Ego lens

04 Aug 2016

Games often have only one number per NPC representing “how much so and so likes the player”.

Aside: I don’t know for certain the internals of closed-source games, but I believe I can guess, the broad strokes at least.

In games like Eve Online or World of Warcraft, the player might have one number per faction instead of per NPC. Role playing games such as Mass Effect, Dragon Age, Skyrim, Fallout, might have a number and a boolean; the number is how much so-and-so likes the player, and the boolean is whether the relationship is romantic/sexual. I believe The Sims is broadly similar, but (because there is no specific player-character) it keeps track of this “number plus boolean” relationship for all pairs of characters, instead of only tracking the star-graph of relationships-with-player.

This is really incredibly impoverished, and leads to various negative consequences. These games essentially teach the player to “Put kindness into the NPC until sex falls out”, where “kindness” grounds out into flattery dialog options, gifts, approaching or following the NPC in order to trigger some kind of positive interaction scene, and asking the NPC for a date or sexual encounter.

In the book “No One Understands You and What to Do About It” by Halvorson, the author talks about (if I understand correctly) three lenses for understanding relationships, one of which is the “ego lens”. The ego lens is something like “consider how this interaction impacts each participant’s self-assessed status”.

I think the ego lens can be used as part of a “social physics engine” for games. (Note that I’m not claiming its the whole of a social physics engine.)

According the ego lens, people are worried about comparisons to other people. A person who is successful at the thing that you want to be successful at, and also close, would be a high threat. A person who is successful at the thing you want to be successful at, but is distant, would be more comfortable. A person who is successful at something irrelevant to you, and close, on the other hand, would allow you to “bask in reflected glory” or “BIRG”.

So there are two strategies for dealing with a threat: redefine yourself to actually focus on something else, or to move away. So let’s imagine that there’s a system of magic which classifies spells and spellcasters (borrowing from David Hair’s Moontide quartet).

“There are Four Classes of the Gnosis. First is Thaumaturgy, which is concerned with the tangible and inanimate: the elements. The Four Studies of Thaumaturgy are Fire, Water, Earth, and Air. Then there is Hermetic magic […]”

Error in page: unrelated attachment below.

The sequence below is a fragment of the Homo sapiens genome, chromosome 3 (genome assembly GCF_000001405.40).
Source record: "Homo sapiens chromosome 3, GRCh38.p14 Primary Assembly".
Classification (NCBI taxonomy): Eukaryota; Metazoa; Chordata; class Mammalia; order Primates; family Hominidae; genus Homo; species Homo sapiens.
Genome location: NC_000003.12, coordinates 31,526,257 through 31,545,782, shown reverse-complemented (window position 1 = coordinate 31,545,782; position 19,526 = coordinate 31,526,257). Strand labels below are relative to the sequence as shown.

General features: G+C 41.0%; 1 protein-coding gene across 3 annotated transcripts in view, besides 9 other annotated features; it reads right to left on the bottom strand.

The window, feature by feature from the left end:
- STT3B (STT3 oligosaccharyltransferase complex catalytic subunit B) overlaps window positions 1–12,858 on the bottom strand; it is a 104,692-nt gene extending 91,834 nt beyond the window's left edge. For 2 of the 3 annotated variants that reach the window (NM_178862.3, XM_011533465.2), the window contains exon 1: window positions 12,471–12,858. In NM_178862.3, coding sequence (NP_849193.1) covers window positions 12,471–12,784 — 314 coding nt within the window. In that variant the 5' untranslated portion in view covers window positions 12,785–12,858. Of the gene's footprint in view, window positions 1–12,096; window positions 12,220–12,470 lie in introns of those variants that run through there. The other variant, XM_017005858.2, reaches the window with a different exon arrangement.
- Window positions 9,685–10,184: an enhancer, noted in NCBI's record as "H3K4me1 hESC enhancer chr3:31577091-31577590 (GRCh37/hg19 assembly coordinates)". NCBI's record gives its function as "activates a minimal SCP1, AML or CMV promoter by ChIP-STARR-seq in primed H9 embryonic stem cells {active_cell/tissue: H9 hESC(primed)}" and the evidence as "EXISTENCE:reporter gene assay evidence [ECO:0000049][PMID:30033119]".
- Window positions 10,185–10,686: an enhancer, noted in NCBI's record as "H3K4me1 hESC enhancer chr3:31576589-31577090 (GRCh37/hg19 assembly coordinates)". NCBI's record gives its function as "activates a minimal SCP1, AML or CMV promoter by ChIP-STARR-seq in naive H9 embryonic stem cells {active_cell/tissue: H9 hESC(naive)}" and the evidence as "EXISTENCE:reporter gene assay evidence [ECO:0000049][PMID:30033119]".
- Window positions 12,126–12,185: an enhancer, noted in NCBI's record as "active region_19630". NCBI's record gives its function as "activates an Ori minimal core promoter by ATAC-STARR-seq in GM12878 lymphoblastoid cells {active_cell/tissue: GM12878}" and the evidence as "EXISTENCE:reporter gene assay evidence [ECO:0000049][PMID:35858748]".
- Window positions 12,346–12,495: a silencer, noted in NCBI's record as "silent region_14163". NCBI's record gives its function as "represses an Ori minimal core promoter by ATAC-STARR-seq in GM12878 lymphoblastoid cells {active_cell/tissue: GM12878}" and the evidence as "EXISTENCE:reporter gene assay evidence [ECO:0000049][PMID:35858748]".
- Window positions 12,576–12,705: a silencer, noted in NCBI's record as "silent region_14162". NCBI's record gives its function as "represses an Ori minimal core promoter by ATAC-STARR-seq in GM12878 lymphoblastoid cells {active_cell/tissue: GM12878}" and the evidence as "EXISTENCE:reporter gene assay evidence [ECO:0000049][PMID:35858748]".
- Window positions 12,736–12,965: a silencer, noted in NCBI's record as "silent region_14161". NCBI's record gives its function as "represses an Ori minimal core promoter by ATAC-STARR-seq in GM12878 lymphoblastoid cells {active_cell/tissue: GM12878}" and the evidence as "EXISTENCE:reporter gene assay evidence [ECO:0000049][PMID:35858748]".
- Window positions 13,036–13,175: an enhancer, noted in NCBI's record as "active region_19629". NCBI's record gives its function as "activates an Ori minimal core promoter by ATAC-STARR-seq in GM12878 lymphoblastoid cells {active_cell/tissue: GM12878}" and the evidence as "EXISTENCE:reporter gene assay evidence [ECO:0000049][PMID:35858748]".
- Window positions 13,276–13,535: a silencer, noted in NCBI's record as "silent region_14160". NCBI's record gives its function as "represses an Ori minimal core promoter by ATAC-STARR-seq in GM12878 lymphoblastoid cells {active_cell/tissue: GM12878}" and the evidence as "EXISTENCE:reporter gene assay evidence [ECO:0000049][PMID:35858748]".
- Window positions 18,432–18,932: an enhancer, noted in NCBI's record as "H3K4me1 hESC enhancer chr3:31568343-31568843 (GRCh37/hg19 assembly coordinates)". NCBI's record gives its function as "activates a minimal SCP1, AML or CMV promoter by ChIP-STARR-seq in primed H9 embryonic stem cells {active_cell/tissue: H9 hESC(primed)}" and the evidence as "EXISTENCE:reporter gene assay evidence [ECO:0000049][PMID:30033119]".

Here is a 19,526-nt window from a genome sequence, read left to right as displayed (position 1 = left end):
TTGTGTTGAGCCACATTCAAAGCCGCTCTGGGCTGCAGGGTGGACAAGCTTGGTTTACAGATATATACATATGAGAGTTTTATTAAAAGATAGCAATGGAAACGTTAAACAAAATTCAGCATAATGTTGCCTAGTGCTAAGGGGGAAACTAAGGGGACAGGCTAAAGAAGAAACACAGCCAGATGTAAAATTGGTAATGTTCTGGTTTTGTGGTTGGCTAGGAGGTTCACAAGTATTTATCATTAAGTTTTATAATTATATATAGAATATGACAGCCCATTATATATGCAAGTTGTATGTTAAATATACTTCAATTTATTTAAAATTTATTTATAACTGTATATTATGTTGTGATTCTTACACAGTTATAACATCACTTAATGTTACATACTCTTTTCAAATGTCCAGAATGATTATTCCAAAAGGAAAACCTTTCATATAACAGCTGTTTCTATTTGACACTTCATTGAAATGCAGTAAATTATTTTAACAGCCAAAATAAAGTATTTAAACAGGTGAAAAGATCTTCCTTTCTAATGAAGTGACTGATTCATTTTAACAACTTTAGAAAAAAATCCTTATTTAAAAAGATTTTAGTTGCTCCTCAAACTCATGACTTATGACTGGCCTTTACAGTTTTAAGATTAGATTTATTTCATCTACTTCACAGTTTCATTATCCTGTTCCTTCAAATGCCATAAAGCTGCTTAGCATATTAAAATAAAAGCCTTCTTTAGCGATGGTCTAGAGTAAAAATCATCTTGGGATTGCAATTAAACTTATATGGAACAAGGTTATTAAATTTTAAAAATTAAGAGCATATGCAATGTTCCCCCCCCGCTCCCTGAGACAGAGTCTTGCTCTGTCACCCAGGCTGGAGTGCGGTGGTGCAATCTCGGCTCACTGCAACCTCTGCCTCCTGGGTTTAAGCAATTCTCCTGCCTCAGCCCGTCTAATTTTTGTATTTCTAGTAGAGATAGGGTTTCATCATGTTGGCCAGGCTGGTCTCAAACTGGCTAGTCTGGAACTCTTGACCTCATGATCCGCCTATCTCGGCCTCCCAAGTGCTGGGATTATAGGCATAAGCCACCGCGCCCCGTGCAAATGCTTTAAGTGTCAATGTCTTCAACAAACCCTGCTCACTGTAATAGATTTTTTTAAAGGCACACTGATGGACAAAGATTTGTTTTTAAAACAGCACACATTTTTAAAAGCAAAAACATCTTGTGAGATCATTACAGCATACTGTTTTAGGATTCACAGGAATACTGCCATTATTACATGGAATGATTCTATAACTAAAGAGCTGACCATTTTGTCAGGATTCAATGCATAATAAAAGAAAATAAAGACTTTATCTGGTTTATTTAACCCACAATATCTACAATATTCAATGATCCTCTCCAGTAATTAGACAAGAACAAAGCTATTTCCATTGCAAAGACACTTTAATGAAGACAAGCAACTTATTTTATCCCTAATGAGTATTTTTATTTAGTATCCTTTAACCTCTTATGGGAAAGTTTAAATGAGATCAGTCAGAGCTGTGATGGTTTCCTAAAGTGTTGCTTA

If you are playing a spellcaster, and your companion is also a spellcaster, and you demonstrate that you are better than they are at fire magic, then they may react by self-defining themselves as a water mage. If you demonstrate that you are better at water as well, then they may react by self-defining away from thaumaturgy as a whole. That is, if you “pursue” in the space of capabilities, they may “retreat” in the space of capabilities (or they may leave you or hate you).

There’s more social-physics-engine mechanics to be mined out of “No One Understands You and What to Do About It”, but I think this simple mechanic is worth a blog post.

Each person has a self-definition, which is a location in some space of capabilities, and one of the ways a pair of people can interact is to compare their self-definitions, which will push their self-definitions apart if they are too close (and be a bit unfriendly), or if their self-definitions are far enough apart, they will “BIRG” (and be a bit friendly).

If the space of self-definitions is a simple one-dimensional line-segment, then this looks a bit like a pecking order. If you bring together a bunch of chickens (or NPCs) that have not interacted before, then they will engage in a series of confrontations, which will bump the dominance of the initially-most-dominant one up to one extreme end of the line-segment, and similarly bump the dominance of the initially-least-dominant down to the other extreme end of the line-segment.

If the space of self-definitions is three one-dimensional line-segments, labeled “clergy”, “aristocracy”, and “merchant”, in a star shape, then the player assassinating all the clergy in a town could cause a power vacuum, which could be filled if someone, probably a low-ranking aristocrat (e.g. rank of ‘younger son’) or merchant (e.g. rank of ‘farmer’), was bumped into a low-ranking clergy position instead (e.g. rank of ‘deacon’). It would be a bit reasonable and a bit cool, if the player comes back to this town, to find that someone who wasn’t clergy has become clergy, after the massacre.

Similarly, if the player installs several foreign dignitaries at a court, seeing or hearing about a sequence of pairwise fights as the dominance hierarchy works itself out would be a bit reasonable and a bit cool.

I don’t know exactly what the connection is between the geometry of the space of capabilities, and the kind of stories that can be told with this simple bumping mechanic, but I’d like to find out.